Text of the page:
I was also bravely asked what I thought about these statements. Well, guess what, since one can never diss design patterns enough, this is what I think… Read the rest of this entry »
When did “rewrite” become “rewrite from scratch?!” In my 30 years of writing code, rewrite never meant rewriting from scratch — until the programming cults arrived on the scene at the beginning of the century, that is. Before them, “rewrite from scratch” meant — lo and behold — rewrite from scratch, and a plain “rewrite” meant what the cultists successfully have named “refactor.”
It is very easy for programmers to be seduced by pretty tech. Case in point: graph-based shader systems. Unless you’ve been sleeping under a rock, you must have noticed that these systems have become haute couture in the rendering world. Just so we’re clear, what I’m talking about are systems where you can construct shaders in a graphical UI, stringing together Lego-like building blocks of shader code snippets, with connecting lines. Read the rest of this entry »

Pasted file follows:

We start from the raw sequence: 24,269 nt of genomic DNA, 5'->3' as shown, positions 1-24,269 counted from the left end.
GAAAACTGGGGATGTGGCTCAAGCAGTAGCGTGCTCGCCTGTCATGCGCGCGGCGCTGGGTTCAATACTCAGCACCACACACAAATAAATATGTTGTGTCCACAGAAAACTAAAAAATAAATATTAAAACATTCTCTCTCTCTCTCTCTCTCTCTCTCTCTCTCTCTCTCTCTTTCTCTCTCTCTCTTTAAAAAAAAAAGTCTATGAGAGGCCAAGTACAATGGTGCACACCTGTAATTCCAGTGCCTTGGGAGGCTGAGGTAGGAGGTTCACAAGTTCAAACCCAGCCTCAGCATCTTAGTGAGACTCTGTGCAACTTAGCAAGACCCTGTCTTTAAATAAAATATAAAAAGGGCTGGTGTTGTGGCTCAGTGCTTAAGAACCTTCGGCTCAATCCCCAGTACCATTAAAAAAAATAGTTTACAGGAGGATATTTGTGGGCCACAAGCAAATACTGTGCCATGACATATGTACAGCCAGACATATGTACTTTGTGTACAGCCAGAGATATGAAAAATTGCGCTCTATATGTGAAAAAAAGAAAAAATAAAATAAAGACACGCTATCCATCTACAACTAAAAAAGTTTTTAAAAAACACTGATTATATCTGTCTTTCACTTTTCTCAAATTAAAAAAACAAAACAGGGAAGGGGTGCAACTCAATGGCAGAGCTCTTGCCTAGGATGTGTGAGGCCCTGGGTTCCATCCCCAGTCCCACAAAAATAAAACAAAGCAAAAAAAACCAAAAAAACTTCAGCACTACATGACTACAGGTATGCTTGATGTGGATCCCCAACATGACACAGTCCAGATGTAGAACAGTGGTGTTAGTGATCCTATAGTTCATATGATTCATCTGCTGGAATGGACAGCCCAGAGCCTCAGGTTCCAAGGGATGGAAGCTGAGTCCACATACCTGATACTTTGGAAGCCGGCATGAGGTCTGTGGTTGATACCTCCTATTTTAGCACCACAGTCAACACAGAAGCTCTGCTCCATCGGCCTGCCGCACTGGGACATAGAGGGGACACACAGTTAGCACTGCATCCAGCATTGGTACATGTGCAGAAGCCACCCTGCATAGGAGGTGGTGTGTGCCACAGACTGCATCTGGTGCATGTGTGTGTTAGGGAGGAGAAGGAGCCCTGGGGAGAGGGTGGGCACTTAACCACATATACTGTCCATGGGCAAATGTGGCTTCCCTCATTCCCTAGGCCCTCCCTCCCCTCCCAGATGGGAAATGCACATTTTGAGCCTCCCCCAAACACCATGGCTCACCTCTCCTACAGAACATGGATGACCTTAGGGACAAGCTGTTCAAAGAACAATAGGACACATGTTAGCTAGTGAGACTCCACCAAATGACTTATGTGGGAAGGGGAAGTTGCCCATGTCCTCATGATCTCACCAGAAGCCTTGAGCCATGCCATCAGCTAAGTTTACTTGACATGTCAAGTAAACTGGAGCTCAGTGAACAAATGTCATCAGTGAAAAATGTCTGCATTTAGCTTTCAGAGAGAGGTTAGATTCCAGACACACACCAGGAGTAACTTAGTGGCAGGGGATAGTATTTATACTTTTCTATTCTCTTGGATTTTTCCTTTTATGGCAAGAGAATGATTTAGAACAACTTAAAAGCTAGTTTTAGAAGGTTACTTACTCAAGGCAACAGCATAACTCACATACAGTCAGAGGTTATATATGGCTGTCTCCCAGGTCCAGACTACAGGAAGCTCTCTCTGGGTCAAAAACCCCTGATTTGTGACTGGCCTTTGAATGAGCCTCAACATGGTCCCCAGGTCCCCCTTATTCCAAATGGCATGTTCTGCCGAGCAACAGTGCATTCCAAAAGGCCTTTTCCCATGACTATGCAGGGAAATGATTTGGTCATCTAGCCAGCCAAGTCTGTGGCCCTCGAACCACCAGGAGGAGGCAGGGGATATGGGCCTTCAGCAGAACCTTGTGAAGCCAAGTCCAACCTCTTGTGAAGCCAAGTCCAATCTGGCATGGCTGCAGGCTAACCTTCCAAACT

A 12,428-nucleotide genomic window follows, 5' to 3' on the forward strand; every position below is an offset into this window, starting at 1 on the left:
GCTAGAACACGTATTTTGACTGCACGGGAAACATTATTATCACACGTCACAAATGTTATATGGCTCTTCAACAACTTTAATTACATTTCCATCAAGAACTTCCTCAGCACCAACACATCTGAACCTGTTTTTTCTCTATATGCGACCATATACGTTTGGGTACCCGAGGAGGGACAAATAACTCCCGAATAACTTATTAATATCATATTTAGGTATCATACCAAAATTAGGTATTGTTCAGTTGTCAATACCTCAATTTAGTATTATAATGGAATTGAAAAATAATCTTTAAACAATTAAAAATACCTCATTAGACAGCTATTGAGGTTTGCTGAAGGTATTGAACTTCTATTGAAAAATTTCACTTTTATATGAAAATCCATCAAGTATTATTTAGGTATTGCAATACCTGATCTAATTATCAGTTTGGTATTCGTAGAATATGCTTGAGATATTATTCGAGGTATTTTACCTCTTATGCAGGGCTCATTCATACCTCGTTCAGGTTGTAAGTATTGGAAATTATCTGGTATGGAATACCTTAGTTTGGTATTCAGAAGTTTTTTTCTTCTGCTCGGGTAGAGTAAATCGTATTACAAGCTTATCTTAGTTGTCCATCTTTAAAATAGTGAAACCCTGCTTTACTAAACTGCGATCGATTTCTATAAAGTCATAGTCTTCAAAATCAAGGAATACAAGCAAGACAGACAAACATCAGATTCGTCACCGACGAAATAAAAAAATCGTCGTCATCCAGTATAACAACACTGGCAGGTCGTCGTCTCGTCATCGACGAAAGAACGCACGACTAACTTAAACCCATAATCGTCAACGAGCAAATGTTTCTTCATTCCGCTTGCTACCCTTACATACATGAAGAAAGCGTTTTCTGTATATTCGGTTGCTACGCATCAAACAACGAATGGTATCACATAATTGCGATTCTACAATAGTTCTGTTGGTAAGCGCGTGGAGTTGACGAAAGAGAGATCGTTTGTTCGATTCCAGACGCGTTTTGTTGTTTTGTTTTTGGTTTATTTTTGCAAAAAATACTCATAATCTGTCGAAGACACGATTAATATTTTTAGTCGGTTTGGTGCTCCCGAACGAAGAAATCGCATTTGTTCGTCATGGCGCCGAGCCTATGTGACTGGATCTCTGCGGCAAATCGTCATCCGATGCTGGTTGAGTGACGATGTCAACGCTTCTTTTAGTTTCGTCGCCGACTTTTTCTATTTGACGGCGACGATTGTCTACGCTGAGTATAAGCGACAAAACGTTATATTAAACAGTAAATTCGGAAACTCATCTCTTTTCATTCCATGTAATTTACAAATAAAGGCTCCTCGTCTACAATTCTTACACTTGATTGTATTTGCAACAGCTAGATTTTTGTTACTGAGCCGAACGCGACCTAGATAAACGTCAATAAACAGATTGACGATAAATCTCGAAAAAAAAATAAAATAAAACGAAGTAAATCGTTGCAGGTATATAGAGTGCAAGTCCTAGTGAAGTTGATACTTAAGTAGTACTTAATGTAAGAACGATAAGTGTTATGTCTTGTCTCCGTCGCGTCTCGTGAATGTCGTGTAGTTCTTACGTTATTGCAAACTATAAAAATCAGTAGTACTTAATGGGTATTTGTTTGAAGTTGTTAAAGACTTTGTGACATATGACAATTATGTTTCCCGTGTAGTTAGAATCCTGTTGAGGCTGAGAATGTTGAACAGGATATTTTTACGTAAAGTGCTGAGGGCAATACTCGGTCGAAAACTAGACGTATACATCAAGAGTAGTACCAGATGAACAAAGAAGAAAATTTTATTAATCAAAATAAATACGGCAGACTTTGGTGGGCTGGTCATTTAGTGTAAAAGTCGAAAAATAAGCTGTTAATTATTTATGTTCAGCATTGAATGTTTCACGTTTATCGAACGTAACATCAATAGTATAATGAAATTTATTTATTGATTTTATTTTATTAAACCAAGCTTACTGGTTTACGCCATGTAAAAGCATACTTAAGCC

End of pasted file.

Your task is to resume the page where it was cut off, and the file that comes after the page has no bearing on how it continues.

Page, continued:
The A* algorithm is perhaps the most ubiquitous algorithm in games but also seemingly one of the more misunderstood algorithms. Not in the sense that people don’t know how to implement it (they do) but in failing to use it properly. Read the rest of this entry »
The “Design Patterns” book is one of the worst programming books ever. Yes, really. I’m 100% dead serious when I say that I think it has set (and will continue to set) the progress of software development back by decades. Why?! Let me offer up a parable; I will call it “The Plank.” Read the rest of this entry »
When writing my earlier blog entry on how you can get complex behaviors from very little and why it’s okay to fake AI (and anything else), I came across this slightly insulting comment about game AI vs. academic AI research that I just have to share (emphasis added): Read the rest of this entry »